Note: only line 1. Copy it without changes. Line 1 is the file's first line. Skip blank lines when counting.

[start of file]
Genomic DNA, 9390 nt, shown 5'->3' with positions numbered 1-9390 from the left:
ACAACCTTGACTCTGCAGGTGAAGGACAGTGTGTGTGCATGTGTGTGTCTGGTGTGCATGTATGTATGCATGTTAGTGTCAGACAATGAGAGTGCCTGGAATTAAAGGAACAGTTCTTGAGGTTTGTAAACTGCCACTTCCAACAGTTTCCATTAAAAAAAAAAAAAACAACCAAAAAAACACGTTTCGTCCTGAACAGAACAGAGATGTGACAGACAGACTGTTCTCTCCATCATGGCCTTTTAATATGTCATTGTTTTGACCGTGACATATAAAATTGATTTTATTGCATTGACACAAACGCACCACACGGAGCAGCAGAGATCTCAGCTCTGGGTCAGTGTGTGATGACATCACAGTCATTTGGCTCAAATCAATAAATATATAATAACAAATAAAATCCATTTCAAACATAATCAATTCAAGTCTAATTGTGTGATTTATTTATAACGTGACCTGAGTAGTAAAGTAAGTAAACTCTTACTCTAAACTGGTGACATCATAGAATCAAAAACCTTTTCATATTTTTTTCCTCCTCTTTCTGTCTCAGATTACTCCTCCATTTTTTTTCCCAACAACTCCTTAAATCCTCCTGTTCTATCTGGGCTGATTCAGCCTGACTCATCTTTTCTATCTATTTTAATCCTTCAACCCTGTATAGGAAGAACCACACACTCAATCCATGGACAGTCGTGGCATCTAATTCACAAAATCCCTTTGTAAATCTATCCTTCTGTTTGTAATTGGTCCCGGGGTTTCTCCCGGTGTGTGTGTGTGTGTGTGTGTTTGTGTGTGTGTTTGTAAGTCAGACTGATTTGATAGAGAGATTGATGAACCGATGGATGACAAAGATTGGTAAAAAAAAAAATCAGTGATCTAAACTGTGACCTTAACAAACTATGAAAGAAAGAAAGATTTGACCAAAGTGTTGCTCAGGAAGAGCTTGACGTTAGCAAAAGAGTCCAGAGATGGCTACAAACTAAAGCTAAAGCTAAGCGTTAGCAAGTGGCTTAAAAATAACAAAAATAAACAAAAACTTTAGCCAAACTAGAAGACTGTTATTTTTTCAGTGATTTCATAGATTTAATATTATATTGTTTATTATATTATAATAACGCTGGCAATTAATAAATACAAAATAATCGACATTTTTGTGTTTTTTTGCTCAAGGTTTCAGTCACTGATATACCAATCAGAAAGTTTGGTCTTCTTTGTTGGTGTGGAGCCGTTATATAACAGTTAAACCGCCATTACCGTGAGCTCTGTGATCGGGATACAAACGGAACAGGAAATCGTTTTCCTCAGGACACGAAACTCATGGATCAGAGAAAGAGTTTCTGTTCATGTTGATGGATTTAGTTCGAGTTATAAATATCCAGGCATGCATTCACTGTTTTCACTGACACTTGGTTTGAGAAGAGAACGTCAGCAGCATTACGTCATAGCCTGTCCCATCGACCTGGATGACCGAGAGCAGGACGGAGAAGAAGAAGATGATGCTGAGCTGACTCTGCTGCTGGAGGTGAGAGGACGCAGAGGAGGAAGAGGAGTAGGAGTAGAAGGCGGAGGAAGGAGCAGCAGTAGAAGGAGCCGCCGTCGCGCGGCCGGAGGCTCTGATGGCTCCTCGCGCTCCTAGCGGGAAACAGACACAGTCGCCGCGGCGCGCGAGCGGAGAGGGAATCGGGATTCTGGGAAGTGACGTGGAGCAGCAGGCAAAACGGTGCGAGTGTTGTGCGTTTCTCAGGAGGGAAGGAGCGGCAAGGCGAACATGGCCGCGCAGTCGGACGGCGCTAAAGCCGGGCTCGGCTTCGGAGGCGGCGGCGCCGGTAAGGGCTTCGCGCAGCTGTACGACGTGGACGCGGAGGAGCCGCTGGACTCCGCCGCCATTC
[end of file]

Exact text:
Genomic DNA, 9390 nt, shown 5'->3' with positions numbered 1-9390 from the left: